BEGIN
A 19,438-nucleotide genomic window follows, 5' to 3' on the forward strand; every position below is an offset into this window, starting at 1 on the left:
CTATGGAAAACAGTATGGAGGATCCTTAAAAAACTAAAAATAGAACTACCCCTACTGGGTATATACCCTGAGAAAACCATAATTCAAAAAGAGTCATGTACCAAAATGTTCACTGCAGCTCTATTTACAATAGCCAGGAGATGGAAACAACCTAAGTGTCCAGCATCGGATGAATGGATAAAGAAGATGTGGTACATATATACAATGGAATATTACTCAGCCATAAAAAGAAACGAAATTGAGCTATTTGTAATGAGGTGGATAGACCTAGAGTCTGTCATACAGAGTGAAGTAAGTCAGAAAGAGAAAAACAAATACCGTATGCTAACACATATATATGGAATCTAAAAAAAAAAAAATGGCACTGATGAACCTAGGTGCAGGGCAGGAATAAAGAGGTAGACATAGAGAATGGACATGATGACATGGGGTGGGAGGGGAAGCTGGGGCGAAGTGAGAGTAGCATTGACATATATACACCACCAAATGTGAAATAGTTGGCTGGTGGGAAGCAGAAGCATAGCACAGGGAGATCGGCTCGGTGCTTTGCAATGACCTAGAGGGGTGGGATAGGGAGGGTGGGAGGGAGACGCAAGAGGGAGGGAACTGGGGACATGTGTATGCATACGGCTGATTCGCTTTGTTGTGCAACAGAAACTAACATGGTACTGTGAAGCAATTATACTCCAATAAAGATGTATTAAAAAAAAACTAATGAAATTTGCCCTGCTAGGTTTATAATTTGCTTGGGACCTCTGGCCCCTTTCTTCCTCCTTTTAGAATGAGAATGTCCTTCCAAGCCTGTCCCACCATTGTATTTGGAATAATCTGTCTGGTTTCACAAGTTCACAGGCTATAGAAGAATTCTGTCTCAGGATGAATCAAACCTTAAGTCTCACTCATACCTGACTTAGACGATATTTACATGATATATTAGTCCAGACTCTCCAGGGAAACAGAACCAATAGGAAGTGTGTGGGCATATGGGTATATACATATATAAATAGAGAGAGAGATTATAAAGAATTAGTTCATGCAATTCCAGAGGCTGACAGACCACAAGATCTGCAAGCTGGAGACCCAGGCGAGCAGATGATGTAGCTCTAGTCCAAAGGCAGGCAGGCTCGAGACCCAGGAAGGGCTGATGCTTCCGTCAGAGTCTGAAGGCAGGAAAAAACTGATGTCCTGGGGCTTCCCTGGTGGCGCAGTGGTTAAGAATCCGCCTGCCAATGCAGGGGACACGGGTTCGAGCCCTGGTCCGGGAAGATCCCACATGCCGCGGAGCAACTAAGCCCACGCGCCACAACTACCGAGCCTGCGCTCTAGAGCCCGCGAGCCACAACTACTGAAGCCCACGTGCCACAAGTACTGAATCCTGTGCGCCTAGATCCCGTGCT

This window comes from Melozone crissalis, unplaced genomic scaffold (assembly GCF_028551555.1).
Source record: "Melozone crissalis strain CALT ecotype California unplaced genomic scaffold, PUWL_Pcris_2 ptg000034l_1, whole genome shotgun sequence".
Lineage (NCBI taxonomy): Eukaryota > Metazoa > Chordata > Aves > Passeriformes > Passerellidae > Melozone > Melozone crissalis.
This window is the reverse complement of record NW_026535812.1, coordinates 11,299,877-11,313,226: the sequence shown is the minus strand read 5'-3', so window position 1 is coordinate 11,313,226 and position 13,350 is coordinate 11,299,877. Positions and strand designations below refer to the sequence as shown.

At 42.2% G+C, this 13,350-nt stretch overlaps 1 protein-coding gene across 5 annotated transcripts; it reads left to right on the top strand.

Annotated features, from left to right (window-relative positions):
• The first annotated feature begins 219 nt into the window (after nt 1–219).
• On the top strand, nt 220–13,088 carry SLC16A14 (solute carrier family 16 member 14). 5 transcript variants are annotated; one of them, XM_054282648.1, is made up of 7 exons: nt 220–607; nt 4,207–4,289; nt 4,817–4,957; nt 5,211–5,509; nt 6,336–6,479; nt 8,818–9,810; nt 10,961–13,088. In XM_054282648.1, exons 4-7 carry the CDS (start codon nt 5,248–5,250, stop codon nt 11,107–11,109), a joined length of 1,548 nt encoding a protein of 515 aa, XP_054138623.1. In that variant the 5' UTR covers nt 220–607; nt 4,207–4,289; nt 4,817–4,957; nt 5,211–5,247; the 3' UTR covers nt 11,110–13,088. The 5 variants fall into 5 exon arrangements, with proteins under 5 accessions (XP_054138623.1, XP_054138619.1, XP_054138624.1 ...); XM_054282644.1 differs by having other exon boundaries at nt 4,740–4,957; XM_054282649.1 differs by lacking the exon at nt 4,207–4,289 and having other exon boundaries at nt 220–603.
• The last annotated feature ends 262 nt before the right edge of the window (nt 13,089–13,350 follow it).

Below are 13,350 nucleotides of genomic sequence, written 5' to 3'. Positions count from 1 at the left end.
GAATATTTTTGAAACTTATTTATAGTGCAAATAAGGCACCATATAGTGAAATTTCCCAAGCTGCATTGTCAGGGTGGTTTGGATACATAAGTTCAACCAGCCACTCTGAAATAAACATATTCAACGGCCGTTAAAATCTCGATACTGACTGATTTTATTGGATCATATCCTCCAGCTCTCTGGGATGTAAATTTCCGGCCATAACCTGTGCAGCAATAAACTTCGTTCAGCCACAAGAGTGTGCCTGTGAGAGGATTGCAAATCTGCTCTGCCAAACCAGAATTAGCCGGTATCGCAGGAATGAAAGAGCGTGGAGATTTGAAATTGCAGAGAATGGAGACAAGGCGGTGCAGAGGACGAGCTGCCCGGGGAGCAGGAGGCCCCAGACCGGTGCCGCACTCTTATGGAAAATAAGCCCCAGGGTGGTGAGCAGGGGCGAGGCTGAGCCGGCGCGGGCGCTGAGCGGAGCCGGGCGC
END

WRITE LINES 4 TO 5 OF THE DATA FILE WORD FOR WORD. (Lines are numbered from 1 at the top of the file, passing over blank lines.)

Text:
Source record: "Melozone crissalis strain CALT ecotype California unplaced genomic scaffold, PUWL_Pcris_2 ptg000034l_1, whole genome shotgun sequence".
Lineage (NCBI taxonomy): Eukaryota > Metazoa > Chordata > Aves > Passeriformes > Passerellidae > Melozone > Melozone crissalis.